It started earlier, but I didn’t realize it until I was in my thirties, the aging process. It was the day I showed some kids in my back yard, probably at one of my daughter’s birthday parties, how I could do a running flip. I’d done it a “million” times when I was a kid. The running part went well – the flip part, not so hot. I landed on my seat, not my feet. I’d lost some agility over the years. My only thought, two weeks later when the ache had vanished, “I’ll get better.” (At doing the flip – at restoring my ability to do a flip). “I just need to turn back the clock a little,” I told myself, blind to the obvious truth, the aging process is a one-way street.
It kept happening; every decade brought new flops to the forefront. I had taken up jogging when I was in my twenties, slacked off and then picked it back up in my mid-thirties. It took two months before I could go around the block without stopping and gasping for breath that time round. More proof that the aging process was quietly at work. Eventually, I got the rhythm and was doing four miles every other day. “I’m going to do this forever! It’s so freeing! Well into my nineties,” I professed. My arrogance was limitless, like I could take getting into my nineties for granted. Then came my forties. I left behind the six-minute mile I did once a year on the high school track and ushered in the “why is my back aching so much” and the “sore knee” era. Followed by a few other conditions as my physicality digressed from a forty-year-old frame to a fifty. I was sure I’d get better, still believing the aging process was a curable malady.
My fifties started okay. “What’s the big deal?” By 54 I knew the answer to that question. I was forced to trade in the jogging sneakers for walking shoes, and add swimming and bike riding to make up for it. “I can take this routing into my nineties,” I told myself. “And, pick up jogging again, as soon as I get better!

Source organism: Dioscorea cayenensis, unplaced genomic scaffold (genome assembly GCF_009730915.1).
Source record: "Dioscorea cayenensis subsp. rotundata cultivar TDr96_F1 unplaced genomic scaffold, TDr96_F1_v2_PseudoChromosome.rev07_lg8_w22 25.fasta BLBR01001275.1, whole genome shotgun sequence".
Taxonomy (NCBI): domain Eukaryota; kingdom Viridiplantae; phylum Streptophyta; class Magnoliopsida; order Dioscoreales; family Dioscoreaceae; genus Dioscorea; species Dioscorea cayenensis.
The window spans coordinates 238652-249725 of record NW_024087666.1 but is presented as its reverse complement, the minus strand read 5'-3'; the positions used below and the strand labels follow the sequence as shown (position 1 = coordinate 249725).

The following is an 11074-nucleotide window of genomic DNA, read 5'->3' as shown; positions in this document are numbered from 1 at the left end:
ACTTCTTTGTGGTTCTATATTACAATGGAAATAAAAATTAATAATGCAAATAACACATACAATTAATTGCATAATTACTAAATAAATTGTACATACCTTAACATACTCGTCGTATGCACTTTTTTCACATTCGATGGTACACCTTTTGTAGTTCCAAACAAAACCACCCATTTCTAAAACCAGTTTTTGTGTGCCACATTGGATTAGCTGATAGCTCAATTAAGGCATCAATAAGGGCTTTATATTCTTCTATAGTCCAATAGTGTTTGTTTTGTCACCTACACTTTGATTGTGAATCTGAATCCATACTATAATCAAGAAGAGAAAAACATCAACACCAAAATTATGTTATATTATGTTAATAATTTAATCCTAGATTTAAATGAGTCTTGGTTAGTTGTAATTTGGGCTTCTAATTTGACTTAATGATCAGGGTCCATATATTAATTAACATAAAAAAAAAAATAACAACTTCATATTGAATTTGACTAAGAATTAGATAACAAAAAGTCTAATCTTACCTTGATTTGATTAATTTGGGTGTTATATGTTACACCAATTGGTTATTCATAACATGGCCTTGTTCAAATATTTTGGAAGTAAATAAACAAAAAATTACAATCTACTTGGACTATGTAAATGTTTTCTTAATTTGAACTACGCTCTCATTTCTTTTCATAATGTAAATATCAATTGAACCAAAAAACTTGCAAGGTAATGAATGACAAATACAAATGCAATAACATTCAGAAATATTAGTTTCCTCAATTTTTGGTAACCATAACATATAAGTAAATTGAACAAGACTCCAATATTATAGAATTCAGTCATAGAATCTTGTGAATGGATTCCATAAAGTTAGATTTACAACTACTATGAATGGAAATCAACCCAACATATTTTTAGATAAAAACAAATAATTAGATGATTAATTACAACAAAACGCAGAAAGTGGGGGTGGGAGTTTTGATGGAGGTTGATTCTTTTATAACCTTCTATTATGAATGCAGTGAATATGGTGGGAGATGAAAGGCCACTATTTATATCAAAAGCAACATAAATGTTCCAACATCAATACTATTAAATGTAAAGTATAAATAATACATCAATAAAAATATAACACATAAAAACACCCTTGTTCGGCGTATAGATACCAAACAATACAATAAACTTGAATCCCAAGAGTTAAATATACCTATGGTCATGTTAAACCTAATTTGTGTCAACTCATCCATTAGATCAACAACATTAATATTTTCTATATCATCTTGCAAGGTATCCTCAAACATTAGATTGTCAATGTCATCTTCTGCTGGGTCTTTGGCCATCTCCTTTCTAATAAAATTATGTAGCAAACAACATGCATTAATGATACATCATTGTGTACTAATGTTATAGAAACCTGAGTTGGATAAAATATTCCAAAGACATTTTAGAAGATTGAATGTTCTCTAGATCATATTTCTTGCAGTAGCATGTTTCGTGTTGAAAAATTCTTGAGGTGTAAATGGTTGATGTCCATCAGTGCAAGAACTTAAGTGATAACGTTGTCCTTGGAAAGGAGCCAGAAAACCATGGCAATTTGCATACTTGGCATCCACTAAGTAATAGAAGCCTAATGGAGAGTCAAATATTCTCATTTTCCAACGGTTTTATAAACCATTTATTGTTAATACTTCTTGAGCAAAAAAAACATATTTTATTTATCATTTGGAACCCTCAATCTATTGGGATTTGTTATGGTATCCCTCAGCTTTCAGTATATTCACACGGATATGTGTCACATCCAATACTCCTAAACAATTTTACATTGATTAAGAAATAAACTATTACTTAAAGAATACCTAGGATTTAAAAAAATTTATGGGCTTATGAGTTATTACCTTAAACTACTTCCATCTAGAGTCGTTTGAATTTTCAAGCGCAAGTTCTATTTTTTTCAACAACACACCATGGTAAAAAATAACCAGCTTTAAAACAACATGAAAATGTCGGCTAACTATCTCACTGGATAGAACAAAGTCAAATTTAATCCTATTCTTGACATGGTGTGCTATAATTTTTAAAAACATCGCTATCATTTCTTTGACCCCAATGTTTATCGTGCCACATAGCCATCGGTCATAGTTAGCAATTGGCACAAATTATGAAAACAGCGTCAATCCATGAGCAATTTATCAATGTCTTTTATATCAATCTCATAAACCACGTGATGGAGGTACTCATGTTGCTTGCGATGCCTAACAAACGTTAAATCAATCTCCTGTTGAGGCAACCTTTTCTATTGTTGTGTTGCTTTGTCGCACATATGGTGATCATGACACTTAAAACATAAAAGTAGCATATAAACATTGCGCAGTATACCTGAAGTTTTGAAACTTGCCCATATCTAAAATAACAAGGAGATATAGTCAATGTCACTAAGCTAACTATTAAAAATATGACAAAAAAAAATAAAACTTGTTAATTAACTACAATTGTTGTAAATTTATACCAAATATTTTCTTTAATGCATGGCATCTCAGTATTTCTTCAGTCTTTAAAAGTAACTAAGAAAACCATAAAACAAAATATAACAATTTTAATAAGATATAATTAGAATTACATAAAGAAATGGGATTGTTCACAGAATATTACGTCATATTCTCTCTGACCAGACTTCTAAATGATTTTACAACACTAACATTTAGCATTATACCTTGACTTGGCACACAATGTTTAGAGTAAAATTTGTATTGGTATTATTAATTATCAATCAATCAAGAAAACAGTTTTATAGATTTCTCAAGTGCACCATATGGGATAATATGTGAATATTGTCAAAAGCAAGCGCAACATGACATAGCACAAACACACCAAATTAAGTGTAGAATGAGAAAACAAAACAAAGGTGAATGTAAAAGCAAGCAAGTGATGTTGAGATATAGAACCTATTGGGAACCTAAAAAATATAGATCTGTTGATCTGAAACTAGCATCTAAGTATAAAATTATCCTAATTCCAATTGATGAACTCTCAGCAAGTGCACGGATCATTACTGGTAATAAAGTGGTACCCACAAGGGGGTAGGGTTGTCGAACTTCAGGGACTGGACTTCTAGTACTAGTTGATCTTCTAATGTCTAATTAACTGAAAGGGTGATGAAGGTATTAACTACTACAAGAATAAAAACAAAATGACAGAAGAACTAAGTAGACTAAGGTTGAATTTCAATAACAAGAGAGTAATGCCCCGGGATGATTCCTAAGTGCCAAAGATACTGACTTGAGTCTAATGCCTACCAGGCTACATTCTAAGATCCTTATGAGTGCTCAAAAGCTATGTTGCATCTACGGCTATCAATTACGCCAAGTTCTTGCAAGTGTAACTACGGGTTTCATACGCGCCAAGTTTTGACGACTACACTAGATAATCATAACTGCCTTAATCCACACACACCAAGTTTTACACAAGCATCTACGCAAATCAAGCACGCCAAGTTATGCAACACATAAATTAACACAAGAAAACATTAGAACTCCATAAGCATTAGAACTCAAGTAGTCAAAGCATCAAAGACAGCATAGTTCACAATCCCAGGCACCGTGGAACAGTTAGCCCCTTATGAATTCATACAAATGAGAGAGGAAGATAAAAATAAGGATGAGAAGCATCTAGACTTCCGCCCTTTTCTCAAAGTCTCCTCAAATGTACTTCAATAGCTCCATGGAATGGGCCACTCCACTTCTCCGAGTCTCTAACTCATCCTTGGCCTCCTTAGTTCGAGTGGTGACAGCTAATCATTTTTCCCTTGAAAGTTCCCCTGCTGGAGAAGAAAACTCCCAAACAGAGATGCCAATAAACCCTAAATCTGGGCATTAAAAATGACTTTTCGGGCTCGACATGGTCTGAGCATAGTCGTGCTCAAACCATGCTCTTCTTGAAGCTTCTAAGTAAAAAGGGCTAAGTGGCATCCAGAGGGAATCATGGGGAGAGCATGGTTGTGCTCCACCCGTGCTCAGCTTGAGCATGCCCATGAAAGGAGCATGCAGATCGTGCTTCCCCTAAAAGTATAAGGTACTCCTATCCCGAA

Wham, Bang! In what seemed like 15 minutes, there were 60 candles on my birthday cake. The old coot was born. He was a tad wiser than that arrogant 30, 40 and 50-year-old self. Wiser, but still delusional. Every once in a while, I’d try jogging. It seemed easy the first week, and then my aging frame brutally reminded me why I’d given it up, hurting as much as that running front flip/flop disaster three decades earlier. Did I gain any wisdom? Not much. I still thought, “I’ll get better.
Introduction: Sometimes an introduction doesn’t fit at the beginning of an essay. Sometimes it belongs in the middle, or in this case, at the end, after I’ve finished my rant and wonder, “What is the point?” I guess this time, it’s my compulsion to report what lies ahead, for readers who, like me, never expected to get old. Or, I’m trying to give voice to myself and my fellow old coots that are youth, energy, flexibility, balance, health and memory challenged. To report that we aren’t asking for special treatment, just not to be marginalized and discarded out of hand. We’re not all there, that’s true, but we think we’ll get better. Let us live with the delusion.
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